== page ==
Is Sex Necessary? Or, Why You Feel the Way You Do  

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"What I shall try to show, without carping, will be that there is a very good reason why the erotic side of Man has called forth so much more discussion lately than has his appetite for food. The reason is this: that while the urge to eat is a personal matter which concerns no one but the person hungry (or, as the German has it, der hungrig Mensch), the sex urge involves, for its true expression, another individual. It is this "other individual" that causes all the trouble." --Is Sex Necessary? Or, Why You Feel the Way You Do (1929)

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Kunstformen der Natur (1904) by Ernst Haeckel
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Kunstformen der Natur (1904) by Ernst Haeckel

Is Sex Necessary? Or, Why You Feel the Way You Do is a collection of essays written by E. B. White and James Thurber, first published in 1929.

The book is a spoof of the many popular books on Freudian sexual theories published in the 1920s. In a preface for the 1950 edition, White recalled, "Thurber and I were neither more, nor less, interested in the subject of love and marriage than anybody else of our age in that era. I recall that we were both profoundly interested in earning a living, and I think we somehow managed, simultaneously, to arrive at the conclusion that. . . the heavy writers had got sex down and were breaking its arm. We were determined that sex should maintain its high spirits."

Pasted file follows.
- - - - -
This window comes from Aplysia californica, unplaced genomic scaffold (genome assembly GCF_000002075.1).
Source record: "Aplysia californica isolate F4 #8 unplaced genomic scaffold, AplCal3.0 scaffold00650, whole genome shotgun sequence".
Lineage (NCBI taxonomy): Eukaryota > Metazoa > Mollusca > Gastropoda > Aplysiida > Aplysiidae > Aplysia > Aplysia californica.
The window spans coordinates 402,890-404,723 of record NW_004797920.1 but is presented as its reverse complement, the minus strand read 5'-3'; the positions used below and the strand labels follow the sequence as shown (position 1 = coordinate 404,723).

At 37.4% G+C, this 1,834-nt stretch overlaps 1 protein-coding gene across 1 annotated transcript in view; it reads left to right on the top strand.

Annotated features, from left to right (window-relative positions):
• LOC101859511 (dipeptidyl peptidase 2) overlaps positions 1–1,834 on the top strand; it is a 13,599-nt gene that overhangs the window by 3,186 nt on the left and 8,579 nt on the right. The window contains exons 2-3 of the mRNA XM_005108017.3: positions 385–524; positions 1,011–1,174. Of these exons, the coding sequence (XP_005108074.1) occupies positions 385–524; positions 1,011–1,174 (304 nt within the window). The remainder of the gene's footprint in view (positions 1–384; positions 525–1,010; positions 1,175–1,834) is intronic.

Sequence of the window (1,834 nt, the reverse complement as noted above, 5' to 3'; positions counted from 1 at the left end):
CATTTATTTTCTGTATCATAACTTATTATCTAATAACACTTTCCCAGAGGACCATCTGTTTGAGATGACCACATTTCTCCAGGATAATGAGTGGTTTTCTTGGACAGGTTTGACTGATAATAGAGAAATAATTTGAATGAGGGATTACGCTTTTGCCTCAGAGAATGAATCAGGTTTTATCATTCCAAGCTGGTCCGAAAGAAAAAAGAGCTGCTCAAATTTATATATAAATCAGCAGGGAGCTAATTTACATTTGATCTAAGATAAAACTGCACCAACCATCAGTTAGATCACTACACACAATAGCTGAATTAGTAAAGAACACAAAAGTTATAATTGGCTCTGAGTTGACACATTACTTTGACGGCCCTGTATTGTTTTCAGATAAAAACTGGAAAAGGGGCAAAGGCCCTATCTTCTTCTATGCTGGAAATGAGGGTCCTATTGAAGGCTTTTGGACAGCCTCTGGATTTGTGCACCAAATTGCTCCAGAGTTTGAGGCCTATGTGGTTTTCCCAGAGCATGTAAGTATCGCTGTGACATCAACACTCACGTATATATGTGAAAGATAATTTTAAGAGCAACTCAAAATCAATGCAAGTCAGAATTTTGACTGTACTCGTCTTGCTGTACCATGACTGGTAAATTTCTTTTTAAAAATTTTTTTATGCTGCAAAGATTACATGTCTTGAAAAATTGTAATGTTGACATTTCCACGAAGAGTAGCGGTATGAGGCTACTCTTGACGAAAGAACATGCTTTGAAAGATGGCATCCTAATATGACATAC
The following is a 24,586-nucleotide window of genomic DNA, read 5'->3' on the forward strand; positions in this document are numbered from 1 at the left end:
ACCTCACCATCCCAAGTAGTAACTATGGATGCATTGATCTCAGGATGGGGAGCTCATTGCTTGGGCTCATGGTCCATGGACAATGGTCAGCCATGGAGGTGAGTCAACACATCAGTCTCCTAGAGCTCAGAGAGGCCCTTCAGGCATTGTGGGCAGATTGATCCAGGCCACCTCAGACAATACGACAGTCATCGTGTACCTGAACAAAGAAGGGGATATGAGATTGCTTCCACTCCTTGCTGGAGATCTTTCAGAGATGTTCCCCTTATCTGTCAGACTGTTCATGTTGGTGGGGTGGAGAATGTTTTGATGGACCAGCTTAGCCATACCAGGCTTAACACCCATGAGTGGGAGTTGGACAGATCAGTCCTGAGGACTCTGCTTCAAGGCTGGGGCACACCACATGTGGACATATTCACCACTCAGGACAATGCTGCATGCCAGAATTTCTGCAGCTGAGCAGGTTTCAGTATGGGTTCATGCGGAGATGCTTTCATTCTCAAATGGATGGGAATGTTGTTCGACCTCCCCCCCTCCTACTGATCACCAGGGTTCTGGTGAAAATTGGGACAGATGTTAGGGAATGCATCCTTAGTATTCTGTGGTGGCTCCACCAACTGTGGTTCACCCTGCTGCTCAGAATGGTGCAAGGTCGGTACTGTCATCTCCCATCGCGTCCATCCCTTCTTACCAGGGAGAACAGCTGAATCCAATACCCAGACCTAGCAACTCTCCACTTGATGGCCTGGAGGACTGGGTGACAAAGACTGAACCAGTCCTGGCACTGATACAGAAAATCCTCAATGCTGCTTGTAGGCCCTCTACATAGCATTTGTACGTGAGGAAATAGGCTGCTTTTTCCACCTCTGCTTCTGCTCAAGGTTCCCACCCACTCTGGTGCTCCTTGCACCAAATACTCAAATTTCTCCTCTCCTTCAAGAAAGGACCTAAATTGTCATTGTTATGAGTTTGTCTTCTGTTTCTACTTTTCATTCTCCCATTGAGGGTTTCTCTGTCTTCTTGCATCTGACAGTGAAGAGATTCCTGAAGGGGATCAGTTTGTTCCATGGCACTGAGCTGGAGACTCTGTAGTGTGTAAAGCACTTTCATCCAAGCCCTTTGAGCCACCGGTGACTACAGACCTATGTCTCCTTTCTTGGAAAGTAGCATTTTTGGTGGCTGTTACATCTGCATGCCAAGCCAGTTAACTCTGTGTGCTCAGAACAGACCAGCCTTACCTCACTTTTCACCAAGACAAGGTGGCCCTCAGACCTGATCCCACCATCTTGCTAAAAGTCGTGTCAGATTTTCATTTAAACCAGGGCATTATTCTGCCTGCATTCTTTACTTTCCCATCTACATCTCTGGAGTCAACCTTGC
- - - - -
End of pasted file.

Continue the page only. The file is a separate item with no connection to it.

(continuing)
White and Thurber wrote alternate chapters, then compared them for overlap. They invented numerous pseudo-sexual terms, including Diversion Subterfuge, Osculatory Justification, and Schmalhausen Trouble. They also fabricated the names of psychologists and sex researchers, including Dr. Karl Zaner and Dr. Walter Titheridge.

White and Thurber held little hope of publication but Harper's, which had published White's first book of poetry, came out with a small printing of 2,500 copies in November 1929. The book became a bestseller and launched the publishing careers of both Thurber and White. A critic for the Saturday Review of Literature called the book, "One of the silliest books in years, and perfectly lovely. It left this reviewer weak partially paralyzed, with a written face streaming with tears." The book also introduced readers to Thurber's spare cartoons, which soon became a regular feature in The New Yorker.

The 75th anniversary edition published in 2004 includes a foreword by John Updike.


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